Org to provide more accurate ratings for premium nets
This article was updated at 7:09 p.m.
NEW YORK — Pay TV’s had a dirty little secret, but Nielsen will put an end to it in January.
That secret: Every time the press reported the rating of a show on HBO, Showtime, Cinemax or TMC, the number included viewing on the multiplex channels of the four pay networks in that specific time period.
The networks were not engaging in deliberate deception; Nielsen Media Research just didn’t have the technology to break out the main premium network from the array of additional plexed feeds. HBO’s digital subscribers, for example, typically get at least six other plexes for their monthly fee: HBO 2, HBO Signature, HBO Comedy, HBO Family, HBO Zone and HBO Latino.
The networks argue that multiplex viewing was not a big problem because the media were interested mainly in the high-profile pay TV shows that most subscribers homed in on, like an original episode of “Sopranos” on HBO, the premiere of “The Reagans” miniseries on Showtime or the first showing of Steven Spielberg’s “Catch Me if You Can” on Cinemax.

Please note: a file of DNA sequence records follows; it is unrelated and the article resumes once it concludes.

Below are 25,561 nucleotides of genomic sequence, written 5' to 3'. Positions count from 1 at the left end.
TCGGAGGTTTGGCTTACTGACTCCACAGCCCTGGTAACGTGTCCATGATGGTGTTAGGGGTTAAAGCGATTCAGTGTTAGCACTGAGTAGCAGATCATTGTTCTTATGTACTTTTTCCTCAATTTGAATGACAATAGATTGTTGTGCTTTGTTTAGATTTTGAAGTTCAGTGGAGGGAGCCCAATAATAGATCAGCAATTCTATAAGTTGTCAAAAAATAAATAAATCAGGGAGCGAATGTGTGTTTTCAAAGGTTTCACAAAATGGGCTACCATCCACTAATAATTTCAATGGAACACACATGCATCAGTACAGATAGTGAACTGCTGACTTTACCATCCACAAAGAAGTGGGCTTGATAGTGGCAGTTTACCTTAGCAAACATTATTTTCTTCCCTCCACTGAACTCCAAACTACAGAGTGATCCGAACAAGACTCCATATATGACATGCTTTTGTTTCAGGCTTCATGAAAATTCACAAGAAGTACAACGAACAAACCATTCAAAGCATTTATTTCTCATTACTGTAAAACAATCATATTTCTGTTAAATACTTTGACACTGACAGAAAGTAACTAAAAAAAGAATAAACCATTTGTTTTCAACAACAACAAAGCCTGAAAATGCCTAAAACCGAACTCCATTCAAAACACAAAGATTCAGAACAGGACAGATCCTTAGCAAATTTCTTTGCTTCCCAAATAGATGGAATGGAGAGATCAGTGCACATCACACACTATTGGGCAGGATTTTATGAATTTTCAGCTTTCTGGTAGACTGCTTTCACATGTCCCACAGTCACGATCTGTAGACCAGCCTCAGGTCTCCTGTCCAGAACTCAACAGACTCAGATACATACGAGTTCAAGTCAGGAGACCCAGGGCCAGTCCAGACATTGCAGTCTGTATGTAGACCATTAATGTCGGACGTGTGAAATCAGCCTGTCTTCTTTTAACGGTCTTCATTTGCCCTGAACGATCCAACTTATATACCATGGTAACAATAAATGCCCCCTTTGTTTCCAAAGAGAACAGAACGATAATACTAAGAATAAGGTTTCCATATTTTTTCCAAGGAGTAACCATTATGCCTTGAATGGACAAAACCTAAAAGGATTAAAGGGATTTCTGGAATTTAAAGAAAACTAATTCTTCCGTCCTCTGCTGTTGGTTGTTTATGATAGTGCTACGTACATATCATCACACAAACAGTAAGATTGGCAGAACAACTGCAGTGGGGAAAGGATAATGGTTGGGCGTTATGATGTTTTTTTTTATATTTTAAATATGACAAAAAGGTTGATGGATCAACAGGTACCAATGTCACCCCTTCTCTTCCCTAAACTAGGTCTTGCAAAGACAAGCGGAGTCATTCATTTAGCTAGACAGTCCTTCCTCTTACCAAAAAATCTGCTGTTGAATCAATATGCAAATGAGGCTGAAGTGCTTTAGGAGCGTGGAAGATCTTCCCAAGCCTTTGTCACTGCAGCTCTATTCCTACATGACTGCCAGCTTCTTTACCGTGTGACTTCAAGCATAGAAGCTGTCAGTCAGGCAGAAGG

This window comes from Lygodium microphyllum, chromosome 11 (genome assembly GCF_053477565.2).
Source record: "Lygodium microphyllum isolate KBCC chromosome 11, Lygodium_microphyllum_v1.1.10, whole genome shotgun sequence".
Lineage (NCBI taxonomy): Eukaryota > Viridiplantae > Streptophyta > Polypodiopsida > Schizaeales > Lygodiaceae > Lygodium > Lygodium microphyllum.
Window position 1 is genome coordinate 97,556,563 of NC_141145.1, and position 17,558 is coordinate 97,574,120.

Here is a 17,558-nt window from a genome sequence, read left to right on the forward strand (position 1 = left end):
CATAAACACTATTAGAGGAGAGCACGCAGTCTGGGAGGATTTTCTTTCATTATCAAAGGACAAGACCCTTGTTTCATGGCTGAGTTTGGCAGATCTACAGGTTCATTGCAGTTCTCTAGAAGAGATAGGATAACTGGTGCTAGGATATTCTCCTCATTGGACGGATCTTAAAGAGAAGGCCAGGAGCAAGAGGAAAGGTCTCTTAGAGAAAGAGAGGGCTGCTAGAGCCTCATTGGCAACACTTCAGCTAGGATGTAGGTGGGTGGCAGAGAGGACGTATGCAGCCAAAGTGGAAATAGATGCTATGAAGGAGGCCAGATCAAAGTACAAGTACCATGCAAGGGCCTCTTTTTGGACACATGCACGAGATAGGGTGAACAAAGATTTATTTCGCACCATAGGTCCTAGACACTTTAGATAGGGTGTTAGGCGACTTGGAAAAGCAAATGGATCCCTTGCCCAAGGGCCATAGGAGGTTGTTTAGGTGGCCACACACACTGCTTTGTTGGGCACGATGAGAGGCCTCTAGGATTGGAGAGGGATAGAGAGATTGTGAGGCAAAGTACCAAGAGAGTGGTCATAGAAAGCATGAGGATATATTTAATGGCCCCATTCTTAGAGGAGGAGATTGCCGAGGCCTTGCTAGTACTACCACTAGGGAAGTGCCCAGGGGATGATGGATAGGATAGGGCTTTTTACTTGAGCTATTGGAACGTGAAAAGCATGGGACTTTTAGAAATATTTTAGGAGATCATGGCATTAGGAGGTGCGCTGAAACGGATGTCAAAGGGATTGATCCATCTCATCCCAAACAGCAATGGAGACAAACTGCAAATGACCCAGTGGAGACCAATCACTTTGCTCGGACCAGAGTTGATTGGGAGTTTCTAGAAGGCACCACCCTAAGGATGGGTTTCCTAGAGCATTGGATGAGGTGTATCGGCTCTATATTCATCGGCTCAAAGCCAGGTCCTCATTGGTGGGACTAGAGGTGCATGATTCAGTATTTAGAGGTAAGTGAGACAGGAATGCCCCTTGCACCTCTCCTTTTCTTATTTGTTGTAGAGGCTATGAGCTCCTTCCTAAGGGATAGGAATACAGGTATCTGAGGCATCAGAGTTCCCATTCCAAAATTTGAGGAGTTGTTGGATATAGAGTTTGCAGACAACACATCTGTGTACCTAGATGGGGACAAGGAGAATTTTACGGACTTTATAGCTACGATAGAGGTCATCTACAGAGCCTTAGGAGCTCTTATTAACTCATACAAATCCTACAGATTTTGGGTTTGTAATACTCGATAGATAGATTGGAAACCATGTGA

According to this argument, the safe assumption is that 90% or more of the network’s viewers are tuning in to these appointment programs and ignoring whatever movies or TV shows are turning up on the plexes at the same time.
But as of next month, the published Nielsen ratings will provide an accurate picture of the audience pulled in by, for example, the final eight episodes of HBO’s “Sex and the City” on Sunday nights.
Then, an annoying new problem will surface: Comparisons between the 2004 “Sex and the City” rating and its 2003 equivalent will be impossible, as last year’s figure was inflated — however slightly — by the multiplex add-ons.
Since the pay TV networks don’t accept advertising, they employ ratings data differently from ad-supported networks. HBO’s and Showtime’s concern is in satisfying subscribers and keeping them from canceling when they get their cable bills each month.
HBO kept renewing the low-rated “The Larry Sanders Show” for a number of years because it grabbed an upscale, educated audience; got mostly rave reviews; and picked up a fair share of Emmy nominations.
And Showtime kept “Resurrection Blvd.” on the air longer than its relatively small ratings would justify because a disproportionate number of Hispanic viewers were subscribers to the network.